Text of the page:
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ESBS - Strasbourg

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Synthetic Photoreceptors:

The use and design of Synthetic Photoreceptors is a promising approach in Synthetic Biology, as light is an ideal tool to gain spatiotemporal control of biological processes.

Photoreceptors respond to light absorption with a change in biological activity that elicits a physiological response. Since the biological activity of photoreceptors is light-dependent, light can be used to control their function and thus the behavior of entire cells and organisms in which they are expressed. The identification, understanding and following application of fluorescent proteins have been a revolution in molecular biology due to the improved ability to MONITOR cellular processes. In great contrast, the application of photoreceptors allows us even to CONTROL cellular behavior by light.

There are six different classes of photoreceptors distinguished by their chromophores and photochemistry: light-oxygen-voltage (LOV) sensors, xanthopsins, phytochromes, blue-light sensors using flavin adenine dinucleotide (BLUF), cryptochromes, and rhodopsins. The two classes which are currently most widely used in the design of engineered photoreceptors are LOV domains and phytochromes (Möglich & Moffath, 2010).

The first in vivo applications of natural photoreceptors were in the domain of neurosciences using the light-sensitive cation channel channelrhodopsin. The reason for the great success was probably that it can be genetically encoded and expressed in the desired location, affording non-invasive and reversible control over neural processes with high spatiotemporal resolution. The new generation of recently developed engineered photoreceptors now extends the repertoire of light-regulated tools. Phytochromes are especially attractive for biological applications because they respond to changes in the red and far-red region of the electromagnetic spectrum; wavelengths that are well tolerated by biological systems and that have good tissue penetrance.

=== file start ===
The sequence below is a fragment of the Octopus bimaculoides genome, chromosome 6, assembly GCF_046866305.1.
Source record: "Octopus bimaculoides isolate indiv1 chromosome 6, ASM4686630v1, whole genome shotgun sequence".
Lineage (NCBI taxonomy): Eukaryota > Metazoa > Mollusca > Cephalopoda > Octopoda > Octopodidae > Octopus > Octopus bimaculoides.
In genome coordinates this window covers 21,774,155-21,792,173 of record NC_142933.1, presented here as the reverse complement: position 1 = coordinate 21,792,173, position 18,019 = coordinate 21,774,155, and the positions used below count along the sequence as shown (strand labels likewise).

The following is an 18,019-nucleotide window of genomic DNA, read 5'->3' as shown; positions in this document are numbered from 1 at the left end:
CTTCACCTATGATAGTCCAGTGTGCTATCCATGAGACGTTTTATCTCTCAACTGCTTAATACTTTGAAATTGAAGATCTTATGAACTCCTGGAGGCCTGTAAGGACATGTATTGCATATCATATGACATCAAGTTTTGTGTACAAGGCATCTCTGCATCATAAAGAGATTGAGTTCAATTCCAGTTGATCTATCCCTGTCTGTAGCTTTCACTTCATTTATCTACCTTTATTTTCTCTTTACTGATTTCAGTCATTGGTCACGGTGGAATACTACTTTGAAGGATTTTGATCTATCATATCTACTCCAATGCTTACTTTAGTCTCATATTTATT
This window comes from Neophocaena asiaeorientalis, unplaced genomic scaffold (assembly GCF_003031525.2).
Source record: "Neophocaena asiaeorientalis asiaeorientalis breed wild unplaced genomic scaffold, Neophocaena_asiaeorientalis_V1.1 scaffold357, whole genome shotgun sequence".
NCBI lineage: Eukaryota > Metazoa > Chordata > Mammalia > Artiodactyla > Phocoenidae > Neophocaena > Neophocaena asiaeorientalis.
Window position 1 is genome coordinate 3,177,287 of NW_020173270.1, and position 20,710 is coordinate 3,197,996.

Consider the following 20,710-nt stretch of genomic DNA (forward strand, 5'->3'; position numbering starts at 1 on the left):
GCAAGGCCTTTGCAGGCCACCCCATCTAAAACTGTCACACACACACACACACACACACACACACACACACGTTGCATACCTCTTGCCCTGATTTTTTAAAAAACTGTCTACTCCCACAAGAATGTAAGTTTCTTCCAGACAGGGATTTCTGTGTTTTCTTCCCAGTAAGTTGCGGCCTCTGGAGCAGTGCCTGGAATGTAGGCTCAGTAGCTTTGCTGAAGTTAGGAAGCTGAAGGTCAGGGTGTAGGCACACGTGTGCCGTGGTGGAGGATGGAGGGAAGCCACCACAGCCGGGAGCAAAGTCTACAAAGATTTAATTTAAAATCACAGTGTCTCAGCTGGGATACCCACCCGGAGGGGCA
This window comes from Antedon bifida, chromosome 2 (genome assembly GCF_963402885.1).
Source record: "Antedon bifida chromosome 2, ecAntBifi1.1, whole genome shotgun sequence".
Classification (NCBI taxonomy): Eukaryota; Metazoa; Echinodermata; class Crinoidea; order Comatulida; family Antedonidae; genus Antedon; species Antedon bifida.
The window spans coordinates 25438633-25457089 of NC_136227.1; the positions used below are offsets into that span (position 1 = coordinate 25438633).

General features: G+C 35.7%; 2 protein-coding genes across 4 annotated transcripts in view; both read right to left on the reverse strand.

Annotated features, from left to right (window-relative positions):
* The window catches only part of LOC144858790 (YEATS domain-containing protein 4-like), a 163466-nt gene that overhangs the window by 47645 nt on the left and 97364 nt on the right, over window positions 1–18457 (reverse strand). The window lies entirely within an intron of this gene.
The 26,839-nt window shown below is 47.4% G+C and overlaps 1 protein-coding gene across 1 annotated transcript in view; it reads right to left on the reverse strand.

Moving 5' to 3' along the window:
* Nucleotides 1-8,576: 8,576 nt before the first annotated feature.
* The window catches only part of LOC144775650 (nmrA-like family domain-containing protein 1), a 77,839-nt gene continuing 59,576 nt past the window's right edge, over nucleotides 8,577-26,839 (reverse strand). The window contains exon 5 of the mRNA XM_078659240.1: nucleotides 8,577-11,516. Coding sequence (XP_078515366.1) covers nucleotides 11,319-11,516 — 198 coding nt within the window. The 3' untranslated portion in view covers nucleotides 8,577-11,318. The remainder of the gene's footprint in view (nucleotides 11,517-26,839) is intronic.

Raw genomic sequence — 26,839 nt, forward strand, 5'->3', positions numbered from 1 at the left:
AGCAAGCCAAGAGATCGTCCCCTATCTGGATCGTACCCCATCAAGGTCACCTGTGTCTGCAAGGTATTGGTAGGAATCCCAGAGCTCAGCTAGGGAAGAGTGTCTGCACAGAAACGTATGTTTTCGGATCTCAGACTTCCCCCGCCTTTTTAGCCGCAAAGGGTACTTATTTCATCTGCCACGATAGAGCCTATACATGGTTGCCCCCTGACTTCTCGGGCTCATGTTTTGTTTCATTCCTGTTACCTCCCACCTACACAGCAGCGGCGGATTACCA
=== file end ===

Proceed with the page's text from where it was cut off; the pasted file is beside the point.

Based on the properties and architecture of natural photoreceptors, artificially photoreceptors with novel light-regulated functions have been successfully designed and used to control molecular activity and cellular behavior. There have been various examples for the artificially designed systems based on the implementation of naturally occurring light-sensitive domain or the use of semi-synthetic photoactive allosteric modulators.

In Synthetic Biology there is a special interest of coupling the activity of targeted proteins to light signals. Synthetic photoreceptor interaction modules can be integrated in genetic circuits enlarging the power and accessibility of tool sets and methods available in this emerging field. Because of their generic nature engineered photoreceptors can be used to control a broad range of biological processes in intact cells and organism. The high spatial and temporal resolution and non-invasiveness of light control allows the construction of new analytical tools. Levskaya et. al (2009) demonstrated an application of such a tool to visualize cell shape at a high resolution.

An improved mechanistic understanding of different, natural photoreceptor classes and the work on further examples of engineered photoreceptors will provide an improved basis for the design and application of novel groundbreaking synthetic photoreceptors.

The possibility to render any arbitrary biological functionality, especially in mammalian cells, light-dependent would extend their present applications as clever tool in cell biology to a clinical standard module. This design of such a synthetic light-gated module is an appealing future objective in Synthetic Biology, as the use of such a device would present a general approach without the need for time-consuming case-by-case engineering.